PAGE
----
It's hard to talk about this book without revealing all. I laughed. I cried. I almost missed my bell to go to class because I became so absorbed. I am glad I gave this series another chance after a rocky start. I think the first book is a poor introduction to all of the non-romance parts that this series has to offer, but on the other hand it was a good set-up for things to come.

One thing that's true however is that The One is a different book than The Selection. Lucky for me that was a good thing.

This is a fantastic end that cleans up the loose ends of the previous book and ends at a place that feels comfortable and finished. This series is good. It is a fantasy story based in a possible future of our own world. It is a princess story that doesn't shy from the politics of the situation. And it is a love story that plays out dramatically, but realistically.


Friday, July 11, 2014

Book Review: Cress by Marissa Meyer

Cress (The Lunar Chronicles #3)

Marissa Meyer

Review of Scarlet (The Lunar Chronicles #2)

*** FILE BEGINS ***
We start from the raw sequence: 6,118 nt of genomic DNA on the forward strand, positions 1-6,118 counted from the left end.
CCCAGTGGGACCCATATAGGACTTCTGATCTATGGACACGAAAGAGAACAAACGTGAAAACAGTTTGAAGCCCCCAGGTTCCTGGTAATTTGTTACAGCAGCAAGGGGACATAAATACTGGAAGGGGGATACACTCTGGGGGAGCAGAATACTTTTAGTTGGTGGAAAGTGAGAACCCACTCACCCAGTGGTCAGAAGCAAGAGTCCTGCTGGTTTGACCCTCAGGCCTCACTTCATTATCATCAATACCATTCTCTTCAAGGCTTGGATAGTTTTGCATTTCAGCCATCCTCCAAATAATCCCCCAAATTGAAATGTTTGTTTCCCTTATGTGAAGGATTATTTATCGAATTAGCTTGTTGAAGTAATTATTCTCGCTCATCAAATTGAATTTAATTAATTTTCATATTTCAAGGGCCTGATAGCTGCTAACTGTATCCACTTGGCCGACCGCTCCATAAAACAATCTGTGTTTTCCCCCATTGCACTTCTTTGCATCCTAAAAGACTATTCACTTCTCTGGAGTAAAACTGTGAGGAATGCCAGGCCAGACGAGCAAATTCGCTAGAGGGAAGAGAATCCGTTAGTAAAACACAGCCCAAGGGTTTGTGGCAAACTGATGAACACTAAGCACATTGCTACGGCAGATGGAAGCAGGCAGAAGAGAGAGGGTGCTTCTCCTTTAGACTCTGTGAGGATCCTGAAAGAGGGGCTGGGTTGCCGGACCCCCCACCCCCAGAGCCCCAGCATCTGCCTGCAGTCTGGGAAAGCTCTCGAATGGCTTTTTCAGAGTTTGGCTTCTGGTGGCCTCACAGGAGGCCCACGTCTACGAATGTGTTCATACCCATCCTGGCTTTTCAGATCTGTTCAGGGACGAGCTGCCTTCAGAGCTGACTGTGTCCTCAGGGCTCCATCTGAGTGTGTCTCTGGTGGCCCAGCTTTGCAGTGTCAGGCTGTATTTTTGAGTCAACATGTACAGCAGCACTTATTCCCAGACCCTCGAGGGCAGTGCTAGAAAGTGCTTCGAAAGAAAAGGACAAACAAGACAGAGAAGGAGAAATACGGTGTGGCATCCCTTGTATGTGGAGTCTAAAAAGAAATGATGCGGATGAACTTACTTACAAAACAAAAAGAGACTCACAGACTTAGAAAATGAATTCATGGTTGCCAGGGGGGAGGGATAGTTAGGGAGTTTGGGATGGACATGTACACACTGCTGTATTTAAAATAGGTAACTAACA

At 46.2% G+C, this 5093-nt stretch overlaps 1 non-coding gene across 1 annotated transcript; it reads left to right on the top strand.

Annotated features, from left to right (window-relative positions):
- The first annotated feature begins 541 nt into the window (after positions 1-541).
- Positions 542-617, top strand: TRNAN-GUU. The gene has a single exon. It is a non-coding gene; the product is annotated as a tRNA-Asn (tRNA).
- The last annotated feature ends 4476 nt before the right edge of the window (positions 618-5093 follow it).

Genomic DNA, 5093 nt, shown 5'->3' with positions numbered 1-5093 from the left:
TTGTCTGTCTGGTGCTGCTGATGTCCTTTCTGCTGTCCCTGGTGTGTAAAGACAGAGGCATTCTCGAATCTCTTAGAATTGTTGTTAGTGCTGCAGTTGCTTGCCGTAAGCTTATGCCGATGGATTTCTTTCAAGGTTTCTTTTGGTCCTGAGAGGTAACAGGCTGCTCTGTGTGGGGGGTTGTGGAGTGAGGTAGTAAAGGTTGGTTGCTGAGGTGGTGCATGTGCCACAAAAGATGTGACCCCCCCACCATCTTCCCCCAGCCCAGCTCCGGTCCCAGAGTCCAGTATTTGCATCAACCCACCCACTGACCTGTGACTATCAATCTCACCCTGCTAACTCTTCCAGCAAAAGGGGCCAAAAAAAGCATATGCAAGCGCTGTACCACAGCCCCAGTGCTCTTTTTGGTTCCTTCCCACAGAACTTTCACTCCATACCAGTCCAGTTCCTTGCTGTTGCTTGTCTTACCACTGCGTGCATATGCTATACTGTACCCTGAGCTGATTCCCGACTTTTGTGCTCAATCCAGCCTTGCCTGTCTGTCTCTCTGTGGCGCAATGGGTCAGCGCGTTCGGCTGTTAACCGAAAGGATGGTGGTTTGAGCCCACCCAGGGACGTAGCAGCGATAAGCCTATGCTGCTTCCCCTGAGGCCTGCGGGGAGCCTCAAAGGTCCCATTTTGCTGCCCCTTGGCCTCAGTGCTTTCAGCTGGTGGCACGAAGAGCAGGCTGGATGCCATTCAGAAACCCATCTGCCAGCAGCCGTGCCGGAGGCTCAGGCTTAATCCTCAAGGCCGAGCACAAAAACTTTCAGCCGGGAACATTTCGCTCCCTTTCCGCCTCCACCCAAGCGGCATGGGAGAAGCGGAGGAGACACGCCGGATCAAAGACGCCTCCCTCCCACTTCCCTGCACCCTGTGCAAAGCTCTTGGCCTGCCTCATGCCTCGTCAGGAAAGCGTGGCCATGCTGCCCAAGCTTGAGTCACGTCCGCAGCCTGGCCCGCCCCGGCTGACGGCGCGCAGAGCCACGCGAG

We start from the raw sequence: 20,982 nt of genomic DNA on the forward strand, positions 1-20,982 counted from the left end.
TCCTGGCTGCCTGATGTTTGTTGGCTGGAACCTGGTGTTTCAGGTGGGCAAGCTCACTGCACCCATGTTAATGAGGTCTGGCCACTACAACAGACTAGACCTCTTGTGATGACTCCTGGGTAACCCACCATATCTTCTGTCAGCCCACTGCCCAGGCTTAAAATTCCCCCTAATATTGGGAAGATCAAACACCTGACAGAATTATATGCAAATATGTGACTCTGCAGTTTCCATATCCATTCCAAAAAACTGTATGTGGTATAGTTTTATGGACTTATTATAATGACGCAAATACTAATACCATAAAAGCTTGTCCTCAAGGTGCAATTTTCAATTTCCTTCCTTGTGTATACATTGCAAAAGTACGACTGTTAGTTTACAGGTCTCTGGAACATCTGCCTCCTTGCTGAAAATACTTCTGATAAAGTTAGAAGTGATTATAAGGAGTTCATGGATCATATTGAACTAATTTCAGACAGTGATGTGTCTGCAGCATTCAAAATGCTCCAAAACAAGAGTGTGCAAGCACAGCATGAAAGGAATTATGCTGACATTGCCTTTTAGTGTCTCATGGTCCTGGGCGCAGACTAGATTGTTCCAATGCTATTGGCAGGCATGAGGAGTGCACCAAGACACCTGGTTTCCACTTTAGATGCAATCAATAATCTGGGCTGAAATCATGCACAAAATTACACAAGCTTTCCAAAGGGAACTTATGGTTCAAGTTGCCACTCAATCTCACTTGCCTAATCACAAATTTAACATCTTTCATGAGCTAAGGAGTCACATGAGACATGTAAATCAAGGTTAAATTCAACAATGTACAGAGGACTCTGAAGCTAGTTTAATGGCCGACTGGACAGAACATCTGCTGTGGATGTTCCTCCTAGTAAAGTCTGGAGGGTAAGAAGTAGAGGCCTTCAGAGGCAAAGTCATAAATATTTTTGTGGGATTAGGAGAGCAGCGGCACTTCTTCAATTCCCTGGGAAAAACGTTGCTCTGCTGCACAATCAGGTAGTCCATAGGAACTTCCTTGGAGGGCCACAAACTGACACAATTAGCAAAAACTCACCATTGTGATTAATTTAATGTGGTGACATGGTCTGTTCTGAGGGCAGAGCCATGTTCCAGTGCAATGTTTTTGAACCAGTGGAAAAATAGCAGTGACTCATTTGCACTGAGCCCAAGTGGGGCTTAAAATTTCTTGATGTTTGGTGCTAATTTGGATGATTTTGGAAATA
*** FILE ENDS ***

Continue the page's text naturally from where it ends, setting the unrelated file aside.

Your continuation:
Review of Cinder (The Lunar Chronicles #1)

Publication Date: February 4th 2014

Publisher: Feiwel and Friends

Pages: 550

Genre:  Fairytale, Scifi, Adventure, Young Adult

In this third book in the Lunar Chronicles, Cinder and Captain Thorne are fugitives on the run, now with Scarlet and Wolf in tow. Together, they’re plotting to overthrow Queen Levana and her army. 

Their best hope lies with Cress, a girl imprisoned on a satellite since childhood who's only ever had her netscreens as company. All that screen time has made Cress an excellent hacker. Unfortunately, she’s just received orders from Levana to track down Cinder and her handsome accomplice.